Don’t you think that the best way to create a mean, lean fighting machine is to follow feminist principles?

It seems that the Obamafied military, led by Defense Secretary Ashton Carter is no longer concerned about winning wars or even battles. It has a new goal: gender equity. Now the military, even the Marines will dedicate its efforts to help women to fulfill their true potential. By giving them special privileges in order to foster diversity. Better yet, by putting them in combat.

Who talks this way?

Feminist firebrands like Sheryl Sandberg.

As you know, Sandberg is the Chief Operating Officer of Facebook. And she is a widowed single mother of two children. Apparently, she has extra time on her hands, so, from her perch in the Lean In foundation,  she has taken to lecturing the Secretary of Defense on the composition of military units.

How much does Sheryl Sandberg know about military readiness, effectiveness and readiness?

Nothing. Zero. Truth be told, she does not care.

Why is the man in charge of the world’s greatest military organization taking advice from a feminist? And why, God forbid, is he implementing her suggestions?

If this does not show that the inmates have taken over the asylum, it certainly shows that feminist ideology has infiltrated the national culture to a frightening extent.

Surely, this should make serious people very angry, but it must also make them very afraid. The people tasked with defending the nation are indulging in mindless social experiments. If ours are so far superior to other military forces that they can win with both hands tied behind their backs, one knows that it will not always be this way. And, what do you think leaders of other aspiring hegemonic powers are going to think when they see that American forces are being led by women? Fear and trembling or encouragement? And what will the world’s brigades of terrorists be thinking when they discover that American military bases have lactation stations? Fear and trembling or a sign that they are on the side of strength?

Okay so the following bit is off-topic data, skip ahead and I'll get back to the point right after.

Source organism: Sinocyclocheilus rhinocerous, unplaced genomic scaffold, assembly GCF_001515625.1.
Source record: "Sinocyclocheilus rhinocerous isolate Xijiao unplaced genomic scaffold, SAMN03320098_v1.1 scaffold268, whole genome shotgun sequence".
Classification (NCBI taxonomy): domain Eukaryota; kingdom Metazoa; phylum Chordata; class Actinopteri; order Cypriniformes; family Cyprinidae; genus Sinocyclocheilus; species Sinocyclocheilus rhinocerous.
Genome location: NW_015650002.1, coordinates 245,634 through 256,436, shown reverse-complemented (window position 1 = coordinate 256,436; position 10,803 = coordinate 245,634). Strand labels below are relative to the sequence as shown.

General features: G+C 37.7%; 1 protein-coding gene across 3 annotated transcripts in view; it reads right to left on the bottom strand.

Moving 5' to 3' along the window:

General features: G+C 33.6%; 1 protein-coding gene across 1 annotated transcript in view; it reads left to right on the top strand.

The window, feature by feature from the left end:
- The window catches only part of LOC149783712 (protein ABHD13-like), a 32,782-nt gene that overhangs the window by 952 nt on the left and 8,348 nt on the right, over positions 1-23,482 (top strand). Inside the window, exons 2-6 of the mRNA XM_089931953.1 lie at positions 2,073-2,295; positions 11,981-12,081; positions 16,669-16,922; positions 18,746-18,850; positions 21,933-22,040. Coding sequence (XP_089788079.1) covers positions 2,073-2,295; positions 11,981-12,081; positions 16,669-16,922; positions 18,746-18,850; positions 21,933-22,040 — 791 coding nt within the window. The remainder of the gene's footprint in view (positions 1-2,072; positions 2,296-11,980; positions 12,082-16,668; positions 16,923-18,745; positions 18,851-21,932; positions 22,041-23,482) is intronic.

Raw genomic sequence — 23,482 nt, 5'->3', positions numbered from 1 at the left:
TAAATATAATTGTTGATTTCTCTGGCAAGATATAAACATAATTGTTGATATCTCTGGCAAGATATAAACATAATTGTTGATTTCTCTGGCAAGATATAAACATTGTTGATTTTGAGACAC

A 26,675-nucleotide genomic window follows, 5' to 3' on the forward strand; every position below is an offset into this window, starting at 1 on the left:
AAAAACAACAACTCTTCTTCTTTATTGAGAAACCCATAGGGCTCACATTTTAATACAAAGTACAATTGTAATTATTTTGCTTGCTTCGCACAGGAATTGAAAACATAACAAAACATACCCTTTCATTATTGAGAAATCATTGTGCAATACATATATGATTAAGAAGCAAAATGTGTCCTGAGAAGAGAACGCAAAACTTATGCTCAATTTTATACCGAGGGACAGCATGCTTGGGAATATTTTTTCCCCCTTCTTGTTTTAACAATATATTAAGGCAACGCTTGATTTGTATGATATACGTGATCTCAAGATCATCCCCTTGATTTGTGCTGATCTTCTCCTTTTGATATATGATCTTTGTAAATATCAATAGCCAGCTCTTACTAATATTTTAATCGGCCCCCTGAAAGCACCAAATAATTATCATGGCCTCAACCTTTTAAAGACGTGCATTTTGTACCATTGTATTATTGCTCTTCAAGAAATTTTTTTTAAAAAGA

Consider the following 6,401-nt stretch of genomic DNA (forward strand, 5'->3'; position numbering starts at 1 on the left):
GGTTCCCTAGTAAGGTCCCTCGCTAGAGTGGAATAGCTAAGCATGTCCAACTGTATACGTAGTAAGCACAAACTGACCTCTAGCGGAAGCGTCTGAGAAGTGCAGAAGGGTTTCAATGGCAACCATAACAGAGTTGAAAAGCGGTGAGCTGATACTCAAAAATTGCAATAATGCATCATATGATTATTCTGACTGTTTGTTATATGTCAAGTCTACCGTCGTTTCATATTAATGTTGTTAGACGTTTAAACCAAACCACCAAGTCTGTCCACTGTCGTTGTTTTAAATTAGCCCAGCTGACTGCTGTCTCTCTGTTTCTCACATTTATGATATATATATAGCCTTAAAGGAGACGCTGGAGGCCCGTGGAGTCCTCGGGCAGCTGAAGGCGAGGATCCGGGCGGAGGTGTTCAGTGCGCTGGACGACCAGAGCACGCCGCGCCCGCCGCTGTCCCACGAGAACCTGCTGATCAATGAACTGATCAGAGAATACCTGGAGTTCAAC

The Sandberg-Carter reforms show a complete lack of concern for the true goals of the military: winning wars. They are willing to sacrifice combat readiness and efficiency for an ideological illusion. They want new mothers to take parental leave and to be able to return to their units, with whom they have not been training, and to take up their old positions.

What does Sandberg want?

She wants women to receive preferential treatment in the military. Worse yet, Carter was receptive to the plea. The Daily Caller reported:

Newly released emails from Defense Secretary Ash Carter’s private email account show detailed correspondence with Facebook Chief Operating Officer Sheryl Sandberg, who pressured an enthusiastic and receptive Carter to give preferential treatment to women in the military

We know how well preferential treatment has worked in university admissions, so why not try it in the military.